10 Security Threats to Watch Out For in 2016
Like each new year, 2016 brings the promise of technology that’s better than what was launched the year before. But along with the exciting tech products that we’re looking forward to seeing in 2016, there are a few less-than-exciting things to deal with in the new year. The worst of those? The security threats that you’ll need to watch out for in 2016. Read on to learn about the security threats that you’re most likely to hear about in the headlines in the coming months.
Min-Pyo Hong, chief executive of mobile security firm Seworks, reports for VentureBeat that terrorism “will overshadow mobile security concerns” in 2016. Hong predicts growing concern offer the use of apps like Telegram and Redphone, which use end-to-end encryption to prevent eavesdropping on users’ conversations, and even an increase in the ways that terrorists will use what appear to be innocent apps and media services to communicate with each other.
2. Payment app hacks
Hong also considers it likely that leading mobile payment platforms, like Apple Pay and Samsung Pay, will be “seriously compromised” in 2016. Hackers are most likely to do that not by actually breaking the systems’ algorithms, but by analyzing the systems to “identify bypass measures and vulnerabilities, leading to credit card information fraud, extortion, and unauthorized use.” Hackers have already added stolen credit card information to Apple Pay accounts without bank verification, and even apps like Venmo will be vulnerable to such exploits.
3. Mobile web browser exploits
Another piece of software that’s likely to be hacked in the coming months is the web browser you use on your smartphone. Hong notes that hacking via a mobile browser is one of the most efficient ways to compromise the entire device, since exploiting a browser vulnerability enables the hacker to bypass many of the device’s system-level security measures. Mobile versions of Chrome, Safari, and Firefox are likely as hackers find and exploit operating system and kernel-level vulnerabilities.
4. Remote hijacking or eavesdropping
One of the greatest things about Android is its open, customizable nature. But that’s also one of its biggest liabilities, especially when it comes to the apps that device manufacturers load onto their smartphones — apps that can open devices to remote hijacking. OEMs are expected to find and patch such vulnerabilities more frequently in 2016. But even user behavior can leave a device vulnerable to related attacks, such as the choice to enable your device to automatically connect to insecure networks, where insecure apps can leak your information, or hackers can intercept messages that you send or receive.
5. DDoS attacks
While denial of service attacks, which are aimed at making a service or resource unavailable to its users, have so far been an infrequent, if annoying, problem, Hong thinks that they’ll evolve significantly in 2016. Mobile devices and other Internet-connected devices will enable hackers to complete more advanced attacks by hijacking devices into DDoS bots and making it more difficult to detect and prevent attacks.
6. Internet of Things attacks
As The Cheat Sheet recently reported, many smart home gadgets and other Internet of Things devices aren’t secured against hacking, and many neglect basic security measures. They watch your activity, leave communications exposed, use vulnerable communication protocols, and neglect to protect your data and personal information. As more devices come online without basic protections in place, hackers will be more capable of gaining access to private networks and exploiting the many variables and vulnerabilities across them. Hackers will even be able to take control of networks of Internet of Things devices to launch attacks against other targets.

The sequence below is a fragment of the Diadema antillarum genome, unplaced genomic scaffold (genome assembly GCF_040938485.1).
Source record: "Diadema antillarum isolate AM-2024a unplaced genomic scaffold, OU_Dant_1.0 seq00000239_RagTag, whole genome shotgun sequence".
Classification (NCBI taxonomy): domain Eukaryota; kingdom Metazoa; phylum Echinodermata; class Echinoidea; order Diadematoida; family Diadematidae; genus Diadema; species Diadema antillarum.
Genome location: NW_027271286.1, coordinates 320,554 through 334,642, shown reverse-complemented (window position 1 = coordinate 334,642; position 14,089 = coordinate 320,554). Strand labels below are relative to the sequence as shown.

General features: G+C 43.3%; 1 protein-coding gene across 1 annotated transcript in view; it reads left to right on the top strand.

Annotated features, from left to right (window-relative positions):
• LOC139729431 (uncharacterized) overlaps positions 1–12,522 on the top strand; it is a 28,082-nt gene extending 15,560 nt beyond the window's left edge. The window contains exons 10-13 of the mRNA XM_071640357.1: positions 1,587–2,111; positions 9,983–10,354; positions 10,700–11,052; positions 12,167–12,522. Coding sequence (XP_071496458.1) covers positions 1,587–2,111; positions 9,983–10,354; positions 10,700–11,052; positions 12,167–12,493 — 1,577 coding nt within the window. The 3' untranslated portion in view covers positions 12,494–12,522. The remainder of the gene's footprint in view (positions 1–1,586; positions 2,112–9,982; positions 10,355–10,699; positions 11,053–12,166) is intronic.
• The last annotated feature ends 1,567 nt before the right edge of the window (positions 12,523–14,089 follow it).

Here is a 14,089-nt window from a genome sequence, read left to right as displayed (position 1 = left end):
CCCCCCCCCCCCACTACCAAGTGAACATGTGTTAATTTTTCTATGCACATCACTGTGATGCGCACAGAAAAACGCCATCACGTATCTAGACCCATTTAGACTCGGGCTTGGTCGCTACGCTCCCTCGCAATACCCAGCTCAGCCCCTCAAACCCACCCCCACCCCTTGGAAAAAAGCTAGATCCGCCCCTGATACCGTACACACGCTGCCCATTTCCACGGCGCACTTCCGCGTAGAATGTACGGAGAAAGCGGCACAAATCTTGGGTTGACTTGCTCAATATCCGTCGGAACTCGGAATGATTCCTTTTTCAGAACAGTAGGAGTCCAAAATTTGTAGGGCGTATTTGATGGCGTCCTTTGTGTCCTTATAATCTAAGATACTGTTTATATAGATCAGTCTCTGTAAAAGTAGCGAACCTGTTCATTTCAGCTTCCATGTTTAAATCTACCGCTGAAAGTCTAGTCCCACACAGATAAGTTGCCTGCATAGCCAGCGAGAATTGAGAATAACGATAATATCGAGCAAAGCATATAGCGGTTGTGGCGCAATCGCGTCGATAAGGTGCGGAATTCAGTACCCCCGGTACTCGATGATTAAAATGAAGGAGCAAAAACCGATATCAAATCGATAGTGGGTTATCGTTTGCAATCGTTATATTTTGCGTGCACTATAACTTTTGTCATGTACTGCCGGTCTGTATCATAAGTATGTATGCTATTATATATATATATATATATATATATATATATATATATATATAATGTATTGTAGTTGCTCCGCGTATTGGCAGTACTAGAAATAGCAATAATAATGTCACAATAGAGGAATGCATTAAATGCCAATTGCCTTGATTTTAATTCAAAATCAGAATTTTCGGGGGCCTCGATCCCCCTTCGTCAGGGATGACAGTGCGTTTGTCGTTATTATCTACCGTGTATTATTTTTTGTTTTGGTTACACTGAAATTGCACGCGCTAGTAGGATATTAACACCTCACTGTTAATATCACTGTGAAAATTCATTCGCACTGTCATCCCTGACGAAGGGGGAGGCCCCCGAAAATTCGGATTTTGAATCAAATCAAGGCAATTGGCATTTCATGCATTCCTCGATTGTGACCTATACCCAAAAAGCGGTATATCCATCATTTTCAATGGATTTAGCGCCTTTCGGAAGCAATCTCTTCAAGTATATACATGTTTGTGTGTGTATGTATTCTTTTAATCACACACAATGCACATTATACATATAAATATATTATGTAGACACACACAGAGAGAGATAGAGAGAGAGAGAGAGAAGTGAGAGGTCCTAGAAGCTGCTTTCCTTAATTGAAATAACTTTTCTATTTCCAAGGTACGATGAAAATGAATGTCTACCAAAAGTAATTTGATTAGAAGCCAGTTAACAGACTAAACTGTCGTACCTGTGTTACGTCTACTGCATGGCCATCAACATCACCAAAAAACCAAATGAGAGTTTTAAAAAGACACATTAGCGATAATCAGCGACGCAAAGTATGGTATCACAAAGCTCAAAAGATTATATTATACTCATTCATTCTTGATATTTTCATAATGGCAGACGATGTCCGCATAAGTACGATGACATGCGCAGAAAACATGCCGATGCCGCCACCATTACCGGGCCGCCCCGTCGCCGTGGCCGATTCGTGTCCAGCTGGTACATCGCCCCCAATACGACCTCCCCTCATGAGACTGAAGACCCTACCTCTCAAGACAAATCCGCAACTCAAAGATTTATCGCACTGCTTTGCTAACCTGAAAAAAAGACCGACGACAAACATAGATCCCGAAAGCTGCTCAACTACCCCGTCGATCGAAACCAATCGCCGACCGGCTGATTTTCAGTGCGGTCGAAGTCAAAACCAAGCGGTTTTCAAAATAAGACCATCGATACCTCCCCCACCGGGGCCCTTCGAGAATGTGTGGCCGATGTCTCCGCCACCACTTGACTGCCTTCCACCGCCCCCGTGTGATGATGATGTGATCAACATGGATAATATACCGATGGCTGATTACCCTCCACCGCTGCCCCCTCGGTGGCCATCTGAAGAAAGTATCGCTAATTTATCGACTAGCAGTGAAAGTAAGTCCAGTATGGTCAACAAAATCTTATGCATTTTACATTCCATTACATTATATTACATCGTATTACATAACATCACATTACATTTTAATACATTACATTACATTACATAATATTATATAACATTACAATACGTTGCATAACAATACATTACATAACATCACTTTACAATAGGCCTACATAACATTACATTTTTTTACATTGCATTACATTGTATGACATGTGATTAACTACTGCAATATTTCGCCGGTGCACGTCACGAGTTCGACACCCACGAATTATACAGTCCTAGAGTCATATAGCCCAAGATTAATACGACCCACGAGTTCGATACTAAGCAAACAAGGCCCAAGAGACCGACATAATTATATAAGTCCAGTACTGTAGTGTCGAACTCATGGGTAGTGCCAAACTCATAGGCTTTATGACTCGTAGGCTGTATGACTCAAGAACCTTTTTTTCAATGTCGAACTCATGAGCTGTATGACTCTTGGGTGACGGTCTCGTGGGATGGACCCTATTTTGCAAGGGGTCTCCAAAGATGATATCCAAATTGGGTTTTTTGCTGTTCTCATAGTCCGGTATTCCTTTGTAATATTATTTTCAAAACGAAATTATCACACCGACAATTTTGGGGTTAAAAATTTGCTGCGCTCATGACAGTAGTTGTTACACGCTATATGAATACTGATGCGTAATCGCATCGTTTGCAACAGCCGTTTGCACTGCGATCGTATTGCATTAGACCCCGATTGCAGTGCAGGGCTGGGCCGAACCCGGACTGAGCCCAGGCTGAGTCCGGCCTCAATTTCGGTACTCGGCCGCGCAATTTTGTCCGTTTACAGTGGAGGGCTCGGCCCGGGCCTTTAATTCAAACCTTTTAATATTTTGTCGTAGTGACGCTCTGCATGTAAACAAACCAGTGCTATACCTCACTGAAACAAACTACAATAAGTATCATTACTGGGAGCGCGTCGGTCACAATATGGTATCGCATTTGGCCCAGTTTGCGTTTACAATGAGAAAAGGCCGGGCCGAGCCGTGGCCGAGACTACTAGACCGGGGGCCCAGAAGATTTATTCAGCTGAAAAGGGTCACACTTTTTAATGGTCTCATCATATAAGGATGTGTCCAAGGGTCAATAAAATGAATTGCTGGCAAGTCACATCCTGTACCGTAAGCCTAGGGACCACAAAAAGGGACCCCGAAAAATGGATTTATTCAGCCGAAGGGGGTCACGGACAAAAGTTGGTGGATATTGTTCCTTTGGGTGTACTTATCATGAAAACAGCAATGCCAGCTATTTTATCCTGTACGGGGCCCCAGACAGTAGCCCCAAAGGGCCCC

7. Extortion attacks
Kim Zetter reports for Wired that another big security threat to look forward to in 2016 is an uptick in extortion hacks, where attackers threaten to release sensitive company or customer data if the victim doesn’t pay a ransom or meet some other demand. High-profile extortion attacks on record for 2015 include the notorious Ashley Madison hack and the hack of InvestBank in the United Arab Emirates. Both exposed customer account information, and extortion attacks can also result in the exposure of company secrets and even customers filing lawsuits against the victimized company if it doesn’t handle the situation well.
8. Attacks that change data
One of the next big things on the security threat front is expected to be cyber attacks that change or manipulate data instead of simply deleting or releasing it. Even slight data alterations can have significant consequences, and Zetter notes that some data manipulations could even result in accidental deaths. Data manipulations can be difficult to detect until something drastic has happened.
9. Chip-and-PIN exploits
Banks have begun rolling out chip-and-PIN cards to thwart attackers who want to grab card data. These new cards are equipped with a chip that authenticates the card and generates a one-time transaction code. The system can’t stop fraud altogether, however. In some markets where chip-and-PIN cards have been available for years already, instances of fraud where the card is present have decreased. But instances of fraud where the card isn’t present, such as transactions completed online or over the phone, have increased. Because neither a PIN nor a signature is required when a card is used online, hackers can simply steal card numbers. More hacks aimed at doing so are likely to make headlines in 2016.
In 2016, you can expect to hear more about vulnerabilities created by backdoors, either ones created by the manufacturers of software or installed by hackers. Moreover, government agencies like the FBI and NSA are going to continue pushing for encryption backdoors in the new year.